Brooklyn Boro

BRLA President Becker calls for rewriting of troublesome regulation

Chuck Otey's Pro Bono Barrister

June 16, 2015 By Charles F. Otey, Esq. Brooklyn Daily Eagle
Lisa Becker. Eagle photo by Mario Belluomo

The latest Albany initiative of the BRLA, according to President Lisa Becker, is a campaign against a looming nonsensical  change in regulations that would throw a ludicrous hurdle into thousands of real estate closings by eliminating a practice — closers’ pickup fees — that has worked smoothly and effectively for decades.

The concept of such fees may be obscure to some, but to practicing attorneys, banks and buyers and sellers of homes, its elimination and the proposed new “reg” makes no sense at all. In essence, the proposed regulation would eliminate the longstanding, hallowed practice of providing “pickup fees” to the title closers when the parties sit down to complete the sale of property.

Most lawyers — even the most experienced — will tell you that the title of closer brings invaluable information and timely reports to the closing. It is the closers’ expertise and up-to-date data that facilitates otherwise cumbersome proceedings and, not unimportantly, helps and, thus protects,  a “newer” attorney in properly representing his or her client.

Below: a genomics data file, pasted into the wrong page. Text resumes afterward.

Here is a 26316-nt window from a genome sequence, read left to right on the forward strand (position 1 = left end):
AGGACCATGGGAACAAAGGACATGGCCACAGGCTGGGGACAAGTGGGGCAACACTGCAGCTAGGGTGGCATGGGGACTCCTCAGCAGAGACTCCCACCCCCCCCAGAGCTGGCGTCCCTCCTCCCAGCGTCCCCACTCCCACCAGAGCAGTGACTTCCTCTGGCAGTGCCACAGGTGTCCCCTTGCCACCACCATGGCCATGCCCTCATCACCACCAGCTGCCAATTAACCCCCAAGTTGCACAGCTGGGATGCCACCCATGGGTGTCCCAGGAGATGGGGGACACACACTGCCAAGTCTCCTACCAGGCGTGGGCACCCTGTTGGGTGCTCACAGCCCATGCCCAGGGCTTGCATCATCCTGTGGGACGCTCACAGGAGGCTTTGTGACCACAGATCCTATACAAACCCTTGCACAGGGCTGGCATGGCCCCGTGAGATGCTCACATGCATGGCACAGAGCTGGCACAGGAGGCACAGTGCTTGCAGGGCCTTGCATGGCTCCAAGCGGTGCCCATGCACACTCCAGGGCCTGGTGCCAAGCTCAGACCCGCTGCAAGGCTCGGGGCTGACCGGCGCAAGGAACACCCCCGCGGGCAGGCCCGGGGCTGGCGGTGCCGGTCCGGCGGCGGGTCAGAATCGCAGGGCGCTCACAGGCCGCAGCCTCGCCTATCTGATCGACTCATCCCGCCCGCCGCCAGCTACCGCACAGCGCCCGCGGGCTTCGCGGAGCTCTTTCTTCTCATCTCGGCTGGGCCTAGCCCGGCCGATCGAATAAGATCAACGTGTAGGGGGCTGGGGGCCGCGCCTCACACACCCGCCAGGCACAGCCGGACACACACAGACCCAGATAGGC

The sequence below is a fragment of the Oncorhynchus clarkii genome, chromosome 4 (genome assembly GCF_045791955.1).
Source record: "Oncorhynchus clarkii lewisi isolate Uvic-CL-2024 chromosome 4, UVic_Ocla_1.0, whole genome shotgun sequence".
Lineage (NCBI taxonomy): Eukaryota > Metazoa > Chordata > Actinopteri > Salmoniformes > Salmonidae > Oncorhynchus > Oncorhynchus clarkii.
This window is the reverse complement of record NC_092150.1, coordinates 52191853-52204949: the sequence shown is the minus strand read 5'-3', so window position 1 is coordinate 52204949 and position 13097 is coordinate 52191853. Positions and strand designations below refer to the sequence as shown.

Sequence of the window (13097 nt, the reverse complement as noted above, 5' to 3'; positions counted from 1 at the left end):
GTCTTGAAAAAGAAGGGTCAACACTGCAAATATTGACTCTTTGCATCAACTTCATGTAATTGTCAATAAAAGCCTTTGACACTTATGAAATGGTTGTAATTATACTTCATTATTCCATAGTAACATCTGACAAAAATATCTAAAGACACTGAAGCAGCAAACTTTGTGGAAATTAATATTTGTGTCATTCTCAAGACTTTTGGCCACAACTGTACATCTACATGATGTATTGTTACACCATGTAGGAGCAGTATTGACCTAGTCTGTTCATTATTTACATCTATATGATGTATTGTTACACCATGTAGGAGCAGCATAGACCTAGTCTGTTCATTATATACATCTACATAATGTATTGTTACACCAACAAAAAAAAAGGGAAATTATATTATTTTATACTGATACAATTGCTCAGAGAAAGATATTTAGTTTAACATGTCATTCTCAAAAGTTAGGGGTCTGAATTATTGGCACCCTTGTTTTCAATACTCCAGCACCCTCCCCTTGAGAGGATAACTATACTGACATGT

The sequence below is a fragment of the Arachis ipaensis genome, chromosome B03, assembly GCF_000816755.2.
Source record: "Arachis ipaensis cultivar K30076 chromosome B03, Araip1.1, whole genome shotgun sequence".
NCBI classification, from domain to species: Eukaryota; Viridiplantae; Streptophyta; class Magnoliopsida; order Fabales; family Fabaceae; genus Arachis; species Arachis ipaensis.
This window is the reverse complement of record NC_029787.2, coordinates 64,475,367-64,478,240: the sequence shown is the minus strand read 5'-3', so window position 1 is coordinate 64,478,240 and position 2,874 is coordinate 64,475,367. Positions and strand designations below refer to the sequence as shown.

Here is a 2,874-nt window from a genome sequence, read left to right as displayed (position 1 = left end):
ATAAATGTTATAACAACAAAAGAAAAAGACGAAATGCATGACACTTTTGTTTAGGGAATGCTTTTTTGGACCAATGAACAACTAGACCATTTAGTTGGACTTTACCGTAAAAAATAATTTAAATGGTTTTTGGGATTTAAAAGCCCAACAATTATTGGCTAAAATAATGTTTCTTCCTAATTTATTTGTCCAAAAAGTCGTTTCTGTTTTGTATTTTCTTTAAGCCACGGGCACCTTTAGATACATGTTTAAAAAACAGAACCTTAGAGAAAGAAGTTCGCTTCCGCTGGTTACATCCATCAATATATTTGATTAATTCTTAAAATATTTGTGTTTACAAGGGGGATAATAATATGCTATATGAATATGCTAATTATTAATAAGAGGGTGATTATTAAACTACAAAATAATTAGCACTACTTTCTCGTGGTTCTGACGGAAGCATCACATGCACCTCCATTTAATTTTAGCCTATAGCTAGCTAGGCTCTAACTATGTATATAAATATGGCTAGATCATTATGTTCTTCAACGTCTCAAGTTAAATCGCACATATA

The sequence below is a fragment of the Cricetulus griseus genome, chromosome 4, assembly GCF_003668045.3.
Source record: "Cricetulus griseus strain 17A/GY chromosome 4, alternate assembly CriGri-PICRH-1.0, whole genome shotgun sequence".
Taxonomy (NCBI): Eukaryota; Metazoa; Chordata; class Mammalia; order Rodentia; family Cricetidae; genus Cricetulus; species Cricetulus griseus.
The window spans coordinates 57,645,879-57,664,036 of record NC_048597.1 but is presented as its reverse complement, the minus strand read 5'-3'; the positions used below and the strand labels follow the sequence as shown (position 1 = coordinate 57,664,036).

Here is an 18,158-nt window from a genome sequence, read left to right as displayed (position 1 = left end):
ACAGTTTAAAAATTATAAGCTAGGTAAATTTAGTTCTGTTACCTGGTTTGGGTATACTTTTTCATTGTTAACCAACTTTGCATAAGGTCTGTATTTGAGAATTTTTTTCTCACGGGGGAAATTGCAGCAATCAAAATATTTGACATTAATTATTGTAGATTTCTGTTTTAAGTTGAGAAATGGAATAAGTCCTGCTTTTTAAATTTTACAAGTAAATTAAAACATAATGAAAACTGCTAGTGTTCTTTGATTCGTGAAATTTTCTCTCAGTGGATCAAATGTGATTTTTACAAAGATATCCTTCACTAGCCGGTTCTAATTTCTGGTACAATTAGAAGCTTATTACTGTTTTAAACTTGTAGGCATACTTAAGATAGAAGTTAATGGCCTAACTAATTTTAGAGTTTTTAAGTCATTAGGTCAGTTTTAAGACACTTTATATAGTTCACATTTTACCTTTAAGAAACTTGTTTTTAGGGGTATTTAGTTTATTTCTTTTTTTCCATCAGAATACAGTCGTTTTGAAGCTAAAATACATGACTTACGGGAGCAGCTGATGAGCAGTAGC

Over the decades, the closers have relied on these “pickup fees” to sustain their income.

“The entire real estate industry will be affected,” a veteran real estate attorney told us. “If companies and closers are not allowed to charge pickups, then closings will be delayed because sellers must arrange for the payoff banks to be at the closing!”

After consulting with her board, President Becker immediately directed a thoughtful and urgent message to select local state legislators, including Sen. Marty Golden and Assemblymembers Nicole Malliotakis and Alec Brook-Krasny.

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Bay Ridge Lawyers President Becker Asks Officials:

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Don’t Disrupt Thousands of Real Estate Closings By Enabling State to Abolish Closers’ ‘Pickup Fees’

The Bay Ridge Lawyers Association (BRLA), now in its 61st year, has become well known as a source of legal fellowship and occasional activism. Back in the early 1970s, for instance, teams of BRLA lawyers, led by Ray Ferrier and the late Frank Maher, boarded buses here to Albany to inveigh against the “Big Insurance” juggernaut to prevent these behemoths from depriving  injury victims their constitutional right to their day in court.

Major carriers had poured millions of dollars into the pockets of lobbyists under the benign guise of “no fault” insurance, a misleading crusade calculated to destroy the ability of poor litigants to engage appropriate counsel in their battle against well-heeled insurance companies.

“Get rid of the trial lawyers!” insurance companies wailed in their state-wide television and newspaper campaign. “Trust us to be fair and generous as we graciously settle your injury claims.”